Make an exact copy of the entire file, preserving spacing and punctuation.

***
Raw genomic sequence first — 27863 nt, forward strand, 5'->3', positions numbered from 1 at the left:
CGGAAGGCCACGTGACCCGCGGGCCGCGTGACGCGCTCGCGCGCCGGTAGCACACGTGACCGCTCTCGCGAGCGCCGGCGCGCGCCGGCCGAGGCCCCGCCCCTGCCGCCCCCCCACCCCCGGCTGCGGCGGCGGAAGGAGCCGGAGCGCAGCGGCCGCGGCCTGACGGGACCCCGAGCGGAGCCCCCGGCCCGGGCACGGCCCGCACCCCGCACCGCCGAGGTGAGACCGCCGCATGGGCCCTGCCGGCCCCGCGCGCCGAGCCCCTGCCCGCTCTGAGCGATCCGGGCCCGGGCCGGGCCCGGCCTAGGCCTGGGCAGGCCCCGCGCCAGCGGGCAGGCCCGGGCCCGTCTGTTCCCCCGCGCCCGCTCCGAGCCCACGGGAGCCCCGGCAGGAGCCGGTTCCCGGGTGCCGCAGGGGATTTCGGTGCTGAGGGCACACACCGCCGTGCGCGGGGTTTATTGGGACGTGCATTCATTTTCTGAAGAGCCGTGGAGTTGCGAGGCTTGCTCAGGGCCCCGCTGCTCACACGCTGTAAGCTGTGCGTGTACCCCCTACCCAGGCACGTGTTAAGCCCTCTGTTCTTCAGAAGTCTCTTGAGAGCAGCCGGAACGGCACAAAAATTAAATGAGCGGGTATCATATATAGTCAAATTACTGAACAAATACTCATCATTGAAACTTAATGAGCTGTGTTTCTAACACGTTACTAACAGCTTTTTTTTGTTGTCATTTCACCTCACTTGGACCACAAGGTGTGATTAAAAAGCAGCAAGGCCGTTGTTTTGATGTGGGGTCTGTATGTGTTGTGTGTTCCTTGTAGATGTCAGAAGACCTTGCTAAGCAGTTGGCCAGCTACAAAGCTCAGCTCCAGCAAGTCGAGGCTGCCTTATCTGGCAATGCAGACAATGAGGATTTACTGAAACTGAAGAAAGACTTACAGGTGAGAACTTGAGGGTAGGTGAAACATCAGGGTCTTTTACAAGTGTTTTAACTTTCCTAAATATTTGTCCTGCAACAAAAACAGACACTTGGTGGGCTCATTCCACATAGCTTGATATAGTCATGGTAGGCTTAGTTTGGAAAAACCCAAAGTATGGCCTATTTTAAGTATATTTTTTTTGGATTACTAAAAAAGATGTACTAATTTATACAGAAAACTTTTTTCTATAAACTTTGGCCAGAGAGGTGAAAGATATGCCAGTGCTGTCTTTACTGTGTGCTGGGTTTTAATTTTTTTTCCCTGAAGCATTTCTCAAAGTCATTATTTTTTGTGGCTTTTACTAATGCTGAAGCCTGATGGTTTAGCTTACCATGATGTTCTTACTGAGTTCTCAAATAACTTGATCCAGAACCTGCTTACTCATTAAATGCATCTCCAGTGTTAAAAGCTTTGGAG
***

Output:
Raw genomic sequence first — 27863 nt, forward strand, 5'->3', positions numbered from 1 at the left:
CGGAAGGCCACGTGACCCGCGGGCCGCGTGACGCGCTCGCGCGCCGGTAGCACACGTGACCGCTCTCGCGAGCGCCGGCGCGCGCCGGCCGAGGCCCCGCCCCTGCCGCCCCCCCACCCCCGGCTGCGGCGGCGGAAGGAGCCGGAGCGCAGCGGCCGCGGCCTGACGGGACCCCGAGCGGAGCCCCCGGCCCGGGCACGGCCCGCACCCCGCACCGCCGAGGTGAGACCGCCGCATGGGCCCTGCCGGCCCCGCGCGCCGAGCCCCTGCCCGCTCTGAGCGATCCGGGCCCGGGCCGGGCCCGGCCTAGGCCTGGGCAGGCCCCGCGCCAGCGGGCAGGCCCGGGCCCGTCTGTTCCCCCGCGCCCGCTCCGAGCCCACGGGAGCCCCGGCAGGAGCCGGTTCCCGGGTGCCGCAGGGGATTTCGGTGCTGAGGGCACACACCGCCGTGCGCGGGGTTTATTGGGACGTGCATTCATTTTCTGAAGAGCCGTGGAGTTGCGAGGCTTGCTCAGGGCCCCGCTGCTCACACGCTGTAAGCTGTGCGTGTACCCCCTACCCAGGCACGTGTTAAGCCCTCTGTTCTTCAGAAGTCTCTTGAGAGCAGCCGGAACGGCACAAAAATTAAATGAGCGGGTATCATATATAGTCAAATTACTGAACAAATACTCATCATTGAAACTTAATGAGCTGTGTTTCTAACACGTTACTAACAGCTTTTTTTTGTTGTCATTTCACCTCACTTGGACCACAAGGTGTGATTAAAAAGCAGCAAGGCCGTTGTTTTGATGTGGGGTCTGTATGTGTTGTGTGTTCCTTGTAGATGTCAGAAGACCTTGCTAAGCAGTTGGCCAGCTACAAAGCTCAGCTCCAGCAAGTCGAGGCTGCCTTATCTGGCAATGCAGACAATGAGGATTTACTGAAACTGAAGAAAGACTTACAGGTGAGAACTTGAGGGTAGGTGAAACATCAGGGTCTTTTACAAGTGTTTTAACTTTCCTAAATATTTGTCCTGCAACAAAAACAGACACTTGGTGGGCTCATTCCACATAGCTTGATATAGTCATGGTAGGCTTAGTTTGGAAAAACCCAAAGTATGGCCTATTTTAAGTATATTTTTTTTGGATTACTAAAAAAGATGTACTAATTTATACAGAAAACTTTTTTCTATAAACTTTGGCCAGAGAGGTGAAAGATATGCCAGTGCTGTCTTTACTGTGTGCTGGGTTTTAATTTTTTTTCCCTGAAGCATTTCTCAAAGTCATTATTTTTTGTGGCTTTTACTAATGCTGAAGCCTGATGGTTTAGCTTACCATGATGTTCTTACTGAGTTCTCAAATAACTTGATCCAGAACCTGCTTACTCATTAAATGCATCTCCAGTGTTAAAAGCTTTGGAG